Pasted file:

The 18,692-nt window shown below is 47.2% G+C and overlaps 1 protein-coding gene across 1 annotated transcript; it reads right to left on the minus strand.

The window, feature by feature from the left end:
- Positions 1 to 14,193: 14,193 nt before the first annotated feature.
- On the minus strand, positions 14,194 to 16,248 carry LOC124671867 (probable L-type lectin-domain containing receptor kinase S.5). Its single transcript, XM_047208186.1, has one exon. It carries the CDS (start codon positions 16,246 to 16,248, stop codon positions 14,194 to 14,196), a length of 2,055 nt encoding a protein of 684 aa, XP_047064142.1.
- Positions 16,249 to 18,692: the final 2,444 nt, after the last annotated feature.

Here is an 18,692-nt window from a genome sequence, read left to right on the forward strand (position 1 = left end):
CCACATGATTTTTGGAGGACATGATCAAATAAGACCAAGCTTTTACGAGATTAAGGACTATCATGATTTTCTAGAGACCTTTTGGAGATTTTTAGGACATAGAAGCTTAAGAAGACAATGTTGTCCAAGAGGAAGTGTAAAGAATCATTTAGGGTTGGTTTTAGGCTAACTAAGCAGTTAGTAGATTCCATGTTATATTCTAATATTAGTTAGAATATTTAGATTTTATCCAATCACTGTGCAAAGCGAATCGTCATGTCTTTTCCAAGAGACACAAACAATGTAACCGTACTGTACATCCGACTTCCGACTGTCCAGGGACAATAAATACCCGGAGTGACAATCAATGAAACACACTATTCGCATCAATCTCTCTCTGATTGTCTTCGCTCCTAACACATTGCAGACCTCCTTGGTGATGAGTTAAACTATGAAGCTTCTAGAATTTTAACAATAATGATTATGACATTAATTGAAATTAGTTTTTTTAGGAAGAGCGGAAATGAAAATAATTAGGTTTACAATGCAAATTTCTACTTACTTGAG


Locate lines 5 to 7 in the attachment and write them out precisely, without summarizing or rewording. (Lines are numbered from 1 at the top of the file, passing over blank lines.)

- Positions 16,249 to 18,692: the final 2,444 nt, after the last annotated feature.

Here is an 18,692-nt window from a genome sequence, read left to right on the forward strand (position 1 = left end):
CCACATGATTTTTGGAGGACATGATCAAATAAGACCAAGCTTTTACGAGATTAAGGACTATCATGATTTTCTAGAGACCTTTTGGAGATTTTTAGGACATAGAAGCTTAAGAAGACAATGTTGTCCAAGAGGAAGTGTAAAGAATCATTTAGGGTTGGTTTTAGGCTAACTAAGCAGTTAGTAGATTCCATGTTATATTCTAATATTAGTTAGAATATTTAGATTTTATCCAATCACTGTGCAAAGCGAATCGTCATGTCTTTTCCAAGAGACACAAACAATGTAACCGTACTGTACATCCGACTTCCGACTGTCCAGGGACAATAAATACCCGGAGTGACAATCAATGAAACACACTATTCGCATCAATCTCTCTCTGATTGTCTTCGCTCCTAACACATTGCAGACCTCCTTGGTGATGAGTTAAACTATGAAGCTTCTAGAATTTTAACAATAATGATTATGACATTAATTGAAATTAGTTTTTTTAGGAAGAGCGGAAATGAAAATAATTAGGTTTACAATGCAAATTTCTACTTACTTGAG